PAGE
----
CarnegieXchange - the food environment and obesity
Emma Wilkins discusses the food environment and obesity and examines the impact of different methodological choices. Intuitively, the idea that the food environment; defined as the availability and accessibility of food retailing within local environments, is a determinant of obesity is appealing.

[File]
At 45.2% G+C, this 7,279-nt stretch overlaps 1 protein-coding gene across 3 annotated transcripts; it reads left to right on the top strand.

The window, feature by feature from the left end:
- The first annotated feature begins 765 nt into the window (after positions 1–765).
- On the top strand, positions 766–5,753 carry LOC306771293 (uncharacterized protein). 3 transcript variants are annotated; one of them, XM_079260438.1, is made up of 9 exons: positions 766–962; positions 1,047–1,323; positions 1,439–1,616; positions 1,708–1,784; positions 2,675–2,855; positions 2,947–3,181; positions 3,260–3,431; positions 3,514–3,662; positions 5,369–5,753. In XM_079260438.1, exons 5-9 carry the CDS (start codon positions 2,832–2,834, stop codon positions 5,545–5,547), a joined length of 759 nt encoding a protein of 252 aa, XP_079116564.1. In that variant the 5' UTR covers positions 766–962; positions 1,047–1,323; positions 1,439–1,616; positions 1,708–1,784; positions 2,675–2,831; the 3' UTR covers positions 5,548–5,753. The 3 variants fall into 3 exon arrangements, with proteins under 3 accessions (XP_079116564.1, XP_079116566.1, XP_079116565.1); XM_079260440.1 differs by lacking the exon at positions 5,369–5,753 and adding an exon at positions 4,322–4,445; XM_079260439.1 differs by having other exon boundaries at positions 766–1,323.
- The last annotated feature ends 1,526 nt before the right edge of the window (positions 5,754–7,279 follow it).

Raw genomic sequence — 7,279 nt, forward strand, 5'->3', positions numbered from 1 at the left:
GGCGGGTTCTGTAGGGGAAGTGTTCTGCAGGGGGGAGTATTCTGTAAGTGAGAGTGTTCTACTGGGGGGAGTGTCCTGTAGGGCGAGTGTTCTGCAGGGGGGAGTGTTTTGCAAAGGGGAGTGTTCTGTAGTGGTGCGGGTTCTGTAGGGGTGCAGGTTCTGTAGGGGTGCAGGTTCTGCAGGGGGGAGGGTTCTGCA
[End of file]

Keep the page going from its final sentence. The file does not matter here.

Food environments that promote consumption of high-calorie foods and/or provide inadequate access to healthy, low-calorie foods could theoretically lead to a surplus of energy intake and resultant weight gain. Indeed, local authorities are increasingly creating policies and designing interventions that seek to regulate or modify the food environment to favour healthier weights. However, in spite of considerable research investigating links between the food environment and obesity, the evidence supporting such a link is mixed and largely null. One factor that potentially contributes to this variability in findings is the diversity of methods employed to measure the food environment. This seminar will present findings from a study investigating the impacts of different methodological choices used in the literature using a large dataset from the Yorkshire Health Study and will discuss the implications of these findings for future research and policy.